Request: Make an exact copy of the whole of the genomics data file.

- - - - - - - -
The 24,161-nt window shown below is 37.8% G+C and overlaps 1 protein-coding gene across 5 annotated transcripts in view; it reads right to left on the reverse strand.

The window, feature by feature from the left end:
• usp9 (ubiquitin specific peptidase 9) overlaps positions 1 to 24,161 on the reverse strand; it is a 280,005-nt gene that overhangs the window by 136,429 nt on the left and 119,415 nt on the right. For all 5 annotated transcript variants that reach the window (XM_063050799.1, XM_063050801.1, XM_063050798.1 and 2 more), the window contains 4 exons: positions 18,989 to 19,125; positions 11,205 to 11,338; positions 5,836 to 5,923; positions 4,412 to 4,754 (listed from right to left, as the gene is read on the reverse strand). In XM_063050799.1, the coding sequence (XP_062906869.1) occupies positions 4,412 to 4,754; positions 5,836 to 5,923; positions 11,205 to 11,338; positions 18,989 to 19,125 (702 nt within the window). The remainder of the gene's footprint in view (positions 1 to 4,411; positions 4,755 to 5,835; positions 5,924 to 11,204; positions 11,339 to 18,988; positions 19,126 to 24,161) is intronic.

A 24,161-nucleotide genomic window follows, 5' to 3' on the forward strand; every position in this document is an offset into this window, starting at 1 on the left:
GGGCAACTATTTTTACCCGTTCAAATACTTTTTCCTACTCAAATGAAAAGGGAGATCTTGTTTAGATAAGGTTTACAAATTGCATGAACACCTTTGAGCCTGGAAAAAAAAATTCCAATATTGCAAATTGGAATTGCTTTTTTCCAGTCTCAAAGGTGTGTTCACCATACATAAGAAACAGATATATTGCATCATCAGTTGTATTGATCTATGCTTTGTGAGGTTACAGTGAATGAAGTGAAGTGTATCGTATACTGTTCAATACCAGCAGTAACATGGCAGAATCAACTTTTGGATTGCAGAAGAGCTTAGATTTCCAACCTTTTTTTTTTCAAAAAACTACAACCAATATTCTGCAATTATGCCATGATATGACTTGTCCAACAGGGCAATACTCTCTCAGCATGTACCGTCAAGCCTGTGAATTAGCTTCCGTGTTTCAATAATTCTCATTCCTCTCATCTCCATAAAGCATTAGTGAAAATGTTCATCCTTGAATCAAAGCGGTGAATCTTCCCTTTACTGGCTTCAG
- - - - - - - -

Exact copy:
The 24,161-nt window shown below is 37.8% G+C and overlaps 1 protein-coding gene across 5 annotated transcripts in view; it reads right to left on the reverse strand.

The window, feature by feature from the left end:
• usp9 (ubiquitin specific peptidase 9) overlaps positions 1 to 24,161 on the reverse strand; it is a 280,005-nt gene that overhangs the window by 136,429 nt on the left and 119,415 nt on the right. For all 5 annotated transcript variants that reach the window (XM_063050799.1, XM_063050801.1, XM_063050798.1 and 2 more), the window contains 4 exons: positions 18,989 to 19,125; positions 11,205 to 11,338; positions 5,836 to 5,923; positions 4,412 to 4,754 (listed from right to left, as the gene is read on the reverse strand). In XM_063050799.1, the coding sequence (XP_062906869.1) occupies positions 4,412 to 4,754; positions 5,836 to 5,923; positions 11,205 to 11,338; positions 18,989 to 19,125 (702 nt within the window). The remainder of the gene's footprint in view (positions 1 to 4,411; positions 4,755 to 5,835; positions 5,924 to 11,204; positions 11,339 to 18,988; positions 19,126 to 24,161) is intronic.

A 24,161-nucleotide genomic window follows, 5' to 3' on the forward strand; every position in this document is an offset into this window, starting at 1 on the left:
GGGCAACTATTTTTACCCGTTCAAATACTTTTTCCTACTCAAATGAAAAGGGAGATCTTGTTTAGATAAGGTTTACAAATTGCATGAACACCTTTGAGCCTGGAAAAAAAAATTCCAATATTGCAAATTGGAATTGCTTTTTTCCAGTCTCAAAGGTGTGTTCACCATACATAAGAAACAGATATATTGCATCATCAGTTGTATTGATCTATGCTTTGTGAGGTTACAGTGAATGAAGTGAAGTGTATCGTATACTGTTCAATACCAGCAGTAACATGGCAGAATCAACTTTTGGATTGCAGAAGAGCTTAGATTTCCAACCTTTTTTTTTTCAAAAAACTACAACCAATATTCTGCAATTATGCCATGATATGACTTGTCCAACAGGGCAATACTCTCTCAGCATGTACCGTCAAGCCTGTGAATTAGCTTCCGTGTTTCAATAATTCTCATTCCTCTCATCTCCATAAAGCATTAGTGAAAATGTTCATCCTTGAATCAAAGCGGTGAATCTTCCCTTTACTGGCTTCAG